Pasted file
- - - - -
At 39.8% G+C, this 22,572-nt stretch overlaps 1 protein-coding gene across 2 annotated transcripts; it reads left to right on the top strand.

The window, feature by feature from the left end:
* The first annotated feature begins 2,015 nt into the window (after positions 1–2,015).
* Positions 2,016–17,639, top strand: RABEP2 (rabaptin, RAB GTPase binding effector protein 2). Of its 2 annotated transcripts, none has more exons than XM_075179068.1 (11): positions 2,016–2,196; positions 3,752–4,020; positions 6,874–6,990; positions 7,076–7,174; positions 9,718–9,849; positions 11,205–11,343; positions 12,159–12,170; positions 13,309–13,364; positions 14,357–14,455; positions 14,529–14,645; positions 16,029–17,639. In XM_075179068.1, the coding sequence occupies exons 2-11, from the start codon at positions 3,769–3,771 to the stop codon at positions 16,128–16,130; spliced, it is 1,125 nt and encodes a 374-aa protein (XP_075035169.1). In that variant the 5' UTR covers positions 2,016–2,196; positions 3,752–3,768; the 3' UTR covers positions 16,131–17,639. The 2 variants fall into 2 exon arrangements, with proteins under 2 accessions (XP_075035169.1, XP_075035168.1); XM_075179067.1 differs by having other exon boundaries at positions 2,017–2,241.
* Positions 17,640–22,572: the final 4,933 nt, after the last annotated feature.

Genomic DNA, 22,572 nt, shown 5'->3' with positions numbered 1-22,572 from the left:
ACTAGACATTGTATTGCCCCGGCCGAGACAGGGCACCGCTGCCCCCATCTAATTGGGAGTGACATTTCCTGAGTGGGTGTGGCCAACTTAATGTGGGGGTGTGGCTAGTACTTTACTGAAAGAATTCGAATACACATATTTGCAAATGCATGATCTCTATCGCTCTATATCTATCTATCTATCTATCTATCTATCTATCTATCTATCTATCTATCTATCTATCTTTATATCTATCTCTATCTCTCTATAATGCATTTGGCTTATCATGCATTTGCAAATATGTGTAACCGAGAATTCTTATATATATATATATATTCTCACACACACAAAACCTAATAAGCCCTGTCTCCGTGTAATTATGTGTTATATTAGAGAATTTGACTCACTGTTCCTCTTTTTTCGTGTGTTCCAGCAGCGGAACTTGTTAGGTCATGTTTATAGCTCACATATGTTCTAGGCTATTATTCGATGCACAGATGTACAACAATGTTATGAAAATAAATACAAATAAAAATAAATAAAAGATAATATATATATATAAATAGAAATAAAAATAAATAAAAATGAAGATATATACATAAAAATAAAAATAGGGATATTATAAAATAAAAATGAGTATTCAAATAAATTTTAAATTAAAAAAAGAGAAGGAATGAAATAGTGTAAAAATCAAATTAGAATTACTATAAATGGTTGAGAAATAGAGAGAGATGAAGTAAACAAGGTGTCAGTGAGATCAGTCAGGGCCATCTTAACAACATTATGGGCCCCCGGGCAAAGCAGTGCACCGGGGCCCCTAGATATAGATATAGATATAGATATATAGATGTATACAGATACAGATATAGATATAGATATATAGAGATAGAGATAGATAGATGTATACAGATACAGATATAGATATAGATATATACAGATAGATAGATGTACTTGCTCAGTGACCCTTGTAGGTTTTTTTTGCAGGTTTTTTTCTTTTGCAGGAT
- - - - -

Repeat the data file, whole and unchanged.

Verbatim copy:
At 39.8% G+C, this 22,572-nt stretch overlaps 1 protein-coding gene across 2 annotated transcripts; it reads left to right on the top strand.

The window, feature by feature from the left end:
* The first annotated feature begins 2,015 nt into the window (after positions 1–2,015).
* Positions 2,016–17,639, top strand: RABEP2 (rabaptin, RAB GTPase binding effector protein 2). Of its 2 annotated transcripts, none has more exons than XM_075179068.1 (11): positions 2,016–2,196; positions 3,752–4,020; positions 6,874–6,990; positions 7,076–7,174; positions 9,718–9,849; positions 11,205–11,343; positions 12,159–12,170; positions 13,309–13,364; positions 14,357–14,455; positions 14,529–14,645; positions 16,029–17,639. In XM_075179068.1, the coding sequence occupies exons 2-11, from the start codon at positions 3,769–3,771 to the stop codon at positions 16,128–16,130; spliced, it is 1,125 nt and encodes a 374-aa protein (XP_075035169.1). In that variant the 5' UTR covers positions 2,016–2,196; positions 3,752–3,768; the 3' UTR covers positions 16,131–17,639. The 2 variants fall into 2 exon arrangements, with proteins under 2 accessions (XP_075035169.1, XP_075035168.1); XM_075179067.1 differs by having other exon boundaries at positions 2,017–2,241.
* Positions 17,640–22,572: the final 4,933 nt, after the last annotated feature.

Genomic DNA, 22,572 nt, shown 5'->3' with positions numbered 1-22,572 from the left:
ACTAGACATTGTATTGCCCCGGCCGAGACAGGGCACCGCTGCCCCCATCTAATTGGGAGTGACATTTCCTGAGTGGGTGTGGCCAACTTAATGTGGGGGTGTGGCTAGTACTTTACTGAAAGAATTCGAATACACATATTTGCAAATGCATGATCTCTATCGCTCTATATCTATCTATCTATCTATCTATCTATCTATCTATCTATCTATCTATCTATCTATCTTTATATCTATCTCTATCTCTCTATAATGCATTTGGCTTATCATGCATTTGCAAATATGTGTAACCGAGAATTCTTATATATATATATATATTCTCACACACACAAAACCTAATAAGCCCTGTCTCCGTGTAATTATGTGTTATATTAGAGAATTTGACTCACTGTTCCTCTTTTTTCGTGTGTTCCAGCAGCGGAACTTGTTAGGTCATGTTTATAGCTCACATATGTTCTAGGCTATTATTCGATGCACAGATGTACAACAATGTTATGAAAATAAATACAAATAAAAATAAATAAAAGATAATATATATATATAAATAGAAATAAAAATAAATAAAAATGAAGATATATACATAAAAATAAAAATAGGGATATTATAAAATAAAAATGAGTATTCAAATAAATTTTAAATTAAAAAAAGAGAAGGAATGAAATAGTGTAAAAATCAAATTAGAATTACTATAAATGGTTGAGAAATAGAGAGAGATGAAGTAAACAAGGTGTCAGTGAGATCAGTCAGGGCCATCTTAACAACATTATGGGCCCCCGGGCAAAGCAGTGCACCGGGGCCCCTAGATATAGATATAGATATAGATATATAGATGTATACAGATACAGATATAGATATAGATATATAGAGATAGAGATAGATAGATGTATACAGATACAGATATAGATATAGATATATACAGATAGATAGATGTACTTGCTCAGTGACCCTTGTAGGTTTTTTTTGCAGGTTTTTTTCTTTTGCAGGAT